Wake Forest-Kentucky Preview
John Calipari had to stop watching film of Wake Forest, if only for the sake of his appetite.
The Kentucky coach counts himself a big fan of New Orleans' renowned restaurant scene, but if he wanted to be in any shape to dine out on Friday, he needed to take a break from the replays of Demon Deacon rebounders overwhelming Texas on the boards Thursday night.
``They outrebounded Texas by 25. Think about that - 25 rebounds. They got 20 offensive rebounds against Texas, who prides itself in that toughness and that rebounding,'' Calipari said. ``I just watched tape and, you know, you get sick to your stomach.''
Wake Forest, the No. 9 seed in the East Regional, has no delusions about beating top-seeded Kentucky in a high-scoring, finesse-type game when they meet in the second round of the NCAA tournament Saturday night.
The Demon Deacons had to struggle to survive their first-round encounter with Texas. They had to find a way to get hands on teammates' missed shots for 25 second-chance points. And they needed point guard Ishmael Smith's pull-up jumper in the final seconds of overtime to win.
``We have our shortcomings as a team,'' Wake Forest coach Dino Gaudio said. ``We don't shoot the ball real well sometimes. We have to be really, really good on defense. We have to be really good on the backboard for us to be there to win basketball games.''
Kentucky, by contrast, hasn't been tested yet.
The Wildcats turned their first-round game against East Tennessee State into an exhibition of alley-oops and 3-pointers. Eric Bledsoe was 8 of 9 from long range and his teammates combined for seven more 3s in all. Patrick Patterson had a handful of dunks and even hit a 3 of his own.
The Wildcats led by 30 in the first half against ETSU and by as much as 40 in the second, the lack of drama in their dominance perhaps best illustrated by a video board montage of fans sleeping in the stands.
``Obviously, Kentucky's a great team. They have everything. They have size, they have quickness, they have shooters, they defend. They do everything well,'' Wake Forest guard L.D. Williams said. ``We just want to go out there and try to compete and try to make the game a good game, try to have us in a situation to where we can win the game late.''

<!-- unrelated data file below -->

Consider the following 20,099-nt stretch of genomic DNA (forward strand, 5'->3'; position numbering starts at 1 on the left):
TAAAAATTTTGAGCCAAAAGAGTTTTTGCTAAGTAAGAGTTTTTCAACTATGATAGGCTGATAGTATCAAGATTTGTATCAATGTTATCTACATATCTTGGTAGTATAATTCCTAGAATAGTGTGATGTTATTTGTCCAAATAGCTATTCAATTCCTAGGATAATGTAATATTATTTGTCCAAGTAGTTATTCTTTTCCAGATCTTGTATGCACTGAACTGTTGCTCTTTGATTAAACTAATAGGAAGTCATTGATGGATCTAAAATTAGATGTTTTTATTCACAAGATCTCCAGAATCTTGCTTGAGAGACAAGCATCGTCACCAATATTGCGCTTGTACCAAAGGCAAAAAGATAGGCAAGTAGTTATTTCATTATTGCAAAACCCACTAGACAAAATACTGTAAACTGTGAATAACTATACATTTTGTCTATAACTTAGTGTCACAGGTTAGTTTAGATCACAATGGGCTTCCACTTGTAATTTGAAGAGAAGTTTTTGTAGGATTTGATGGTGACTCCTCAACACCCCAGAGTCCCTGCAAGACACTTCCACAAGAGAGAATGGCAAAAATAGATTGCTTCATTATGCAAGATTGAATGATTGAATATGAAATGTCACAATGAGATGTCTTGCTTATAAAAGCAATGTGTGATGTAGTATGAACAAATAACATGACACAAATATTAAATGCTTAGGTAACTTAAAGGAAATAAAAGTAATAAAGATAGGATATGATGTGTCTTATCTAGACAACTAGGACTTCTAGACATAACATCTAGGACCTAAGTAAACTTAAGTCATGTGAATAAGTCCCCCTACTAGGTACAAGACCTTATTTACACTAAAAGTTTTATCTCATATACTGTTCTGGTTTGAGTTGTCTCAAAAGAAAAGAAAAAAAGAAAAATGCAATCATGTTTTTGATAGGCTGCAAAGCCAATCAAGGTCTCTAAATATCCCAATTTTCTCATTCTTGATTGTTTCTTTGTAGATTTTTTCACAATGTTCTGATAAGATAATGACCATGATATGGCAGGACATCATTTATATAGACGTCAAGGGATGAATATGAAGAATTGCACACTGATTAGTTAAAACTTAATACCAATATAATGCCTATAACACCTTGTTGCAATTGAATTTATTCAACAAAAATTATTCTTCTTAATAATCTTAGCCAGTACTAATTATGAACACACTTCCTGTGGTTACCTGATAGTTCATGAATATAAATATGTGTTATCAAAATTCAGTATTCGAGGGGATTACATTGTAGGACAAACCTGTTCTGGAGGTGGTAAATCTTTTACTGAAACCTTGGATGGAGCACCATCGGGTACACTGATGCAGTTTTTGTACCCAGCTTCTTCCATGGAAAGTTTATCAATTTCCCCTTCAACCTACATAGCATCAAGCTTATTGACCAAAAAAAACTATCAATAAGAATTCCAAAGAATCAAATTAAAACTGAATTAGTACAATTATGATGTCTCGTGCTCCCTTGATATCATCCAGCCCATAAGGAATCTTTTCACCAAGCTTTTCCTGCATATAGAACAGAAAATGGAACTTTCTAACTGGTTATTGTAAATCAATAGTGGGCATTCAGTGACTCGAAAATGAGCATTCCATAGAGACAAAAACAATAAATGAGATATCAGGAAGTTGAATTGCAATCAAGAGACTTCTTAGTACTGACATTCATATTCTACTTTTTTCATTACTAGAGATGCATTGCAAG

One of the most compelling matchups could be Kentucky freshman point guard John Wall against the quick and heady Smith, who at 6 feet tall still managed to grab 12 rebounds against the Longhorns.
``The minute he gets a defensive rebound, he's at half court in two seconds,'' Calipari said. ``So him rebounding the ball is not good for us. John Wall rebounding the ball for us, which he does well, is good for us. Now, he does the same thing. He's at half court in two seconds when he rebounds.
``I'm anxious to see what happens and how they go against each other. If they run and we run, they better have a young officials crew on this game, because it will be hard to stay up with it.''
Wall had 17 points and 11 assists against ETSU. He's averaged about 17 points and 6.4 assists this season and is regarded as the best player in college basketball by some, including Smith.
Smith isn't all that intimidated, though. He's spent hours playing against three-time NBA All-Star Chris Paul, a former Wake Forest star who visits often during the summer and joins pickup games. Smith said he has studied how Paul sets up and uses screens to create openings for himself and teammates, and how he sets up steals on the defensive end by baiting players into certain moves.
``Chris is probably one of my favorite point guards in the NBA. Not because he went to Wake. It's because he's a special player,'' Smith said. ``And I guess you can say that playing against Chris every summer really can prepare you for the ACC season and your non-conference season and into times like right now, when you're playing arguably probably the best point guard in college basketball.''